A Lifelong Collaboration

Thomas MacGreevy and Jack B. Yeats's personal and professional relationship lasted a lifetime. From the time they met in 1921 at one of Sarah Purser's at homes, until Yeats's death in 1957, the two men maintained a warm friendship, and admiration for each other's intellect, creative work, and opinions. In time, MacGreevy would become one of Yeats's most eloquent and sustained champions: publishing over seven articles, a book, and numerous exhibition reviews on Yeats's art.

Yeats must have recognised in MacGreevy a kindred spirit when he read MacGreevy's 1924 article in The Klaxon, 'Mamie [sic] Jellet and Dublin Criticism', as two years later Yeats approached MacGreevy to write an article on his work in connection with an exhibition of his paintings in London. Over the next twenty years, Yeats asked MacGreevy over and over to explain to what was for many years a largely unreceptive public, his changing aesthetic. During that time Yeats never told MacGreevy how to interpret his work, nor expressed displeasure at anything MacGreevy wrote (he did, however, send MacGreevy a letter correcting what he viewed as factual errors in MacGreevy's manuscript Jack B Yeats: an Appreciation and an Interpretation which is reproduced in this collection).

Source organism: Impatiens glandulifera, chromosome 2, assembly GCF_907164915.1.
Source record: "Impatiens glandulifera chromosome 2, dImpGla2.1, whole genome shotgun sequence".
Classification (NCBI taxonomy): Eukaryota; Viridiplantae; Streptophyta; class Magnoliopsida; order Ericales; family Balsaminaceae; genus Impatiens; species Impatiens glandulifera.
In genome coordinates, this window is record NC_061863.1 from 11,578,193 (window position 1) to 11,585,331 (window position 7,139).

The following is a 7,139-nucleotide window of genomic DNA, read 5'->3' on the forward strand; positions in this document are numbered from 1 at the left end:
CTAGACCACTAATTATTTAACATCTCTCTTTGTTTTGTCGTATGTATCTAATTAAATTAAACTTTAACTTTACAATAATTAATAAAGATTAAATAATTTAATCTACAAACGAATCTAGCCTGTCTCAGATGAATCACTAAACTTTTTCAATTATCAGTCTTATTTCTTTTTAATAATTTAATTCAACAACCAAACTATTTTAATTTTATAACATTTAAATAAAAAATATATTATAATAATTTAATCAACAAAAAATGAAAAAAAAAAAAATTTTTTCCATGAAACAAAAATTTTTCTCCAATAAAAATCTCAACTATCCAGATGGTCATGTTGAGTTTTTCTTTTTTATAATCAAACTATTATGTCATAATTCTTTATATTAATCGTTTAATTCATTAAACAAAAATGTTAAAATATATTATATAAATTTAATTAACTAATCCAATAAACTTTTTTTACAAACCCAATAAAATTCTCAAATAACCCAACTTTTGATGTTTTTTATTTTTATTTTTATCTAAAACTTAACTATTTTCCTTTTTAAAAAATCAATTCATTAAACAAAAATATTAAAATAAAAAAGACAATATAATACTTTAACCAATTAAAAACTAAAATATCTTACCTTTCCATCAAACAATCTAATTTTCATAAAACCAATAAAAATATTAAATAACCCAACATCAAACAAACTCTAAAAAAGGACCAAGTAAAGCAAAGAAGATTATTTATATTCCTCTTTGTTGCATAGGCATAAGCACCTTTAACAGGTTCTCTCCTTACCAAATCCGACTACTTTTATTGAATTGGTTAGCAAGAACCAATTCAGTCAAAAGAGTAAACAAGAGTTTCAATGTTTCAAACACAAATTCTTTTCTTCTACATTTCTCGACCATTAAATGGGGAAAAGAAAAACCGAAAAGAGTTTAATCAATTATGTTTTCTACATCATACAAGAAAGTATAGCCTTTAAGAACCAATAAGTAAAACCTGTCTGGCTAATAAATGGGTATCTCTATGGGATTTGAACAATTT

After Yeats's death in 1957, MacGreevy worked tirelessly to promote the artist's work, as an executor of his will, and as Chairman of the 1962 Venice Biennale Committee which featured Yeats’s late paintings. MacGreevy never turned down an invitation to open a Yeats exhibition no matter where it was in Ireland, no matter how poor his health.

This collection, Thomas MacGreevy and Jack B. Yeats: An Online Broad Sheet explores the relationship of these two extraordinary men who shared a love of Ireland, a love of art, and the belief that Irish art was worthy of being judged alongside anything produced in continental Europe. This collection serves two purposes: the first is to gather all of MacGreevy's writing on Yeats. The second is to examine their personal and professional relationship through a series of contemporary articles written by members of the MacGreevy Archive team. To this end, Christopher Baran's three short essays explore the political and historical background of the three paintings MacGreevy wrote most frequently about, The Funeral of Harry Boland, Bachelor's Walk: In Memory, and Communicating With Prisoners, and Susan Schreibman and Elizabeth Tobey's two articles, 'It would give me a great deal of pleasure. . . ': Thomas MacGreevy's Writings on Jack B Yeats, and The 1962 Venice Biennale explore aspects of their professional relationship. To view the texts, simply follow the browse mode link on this page.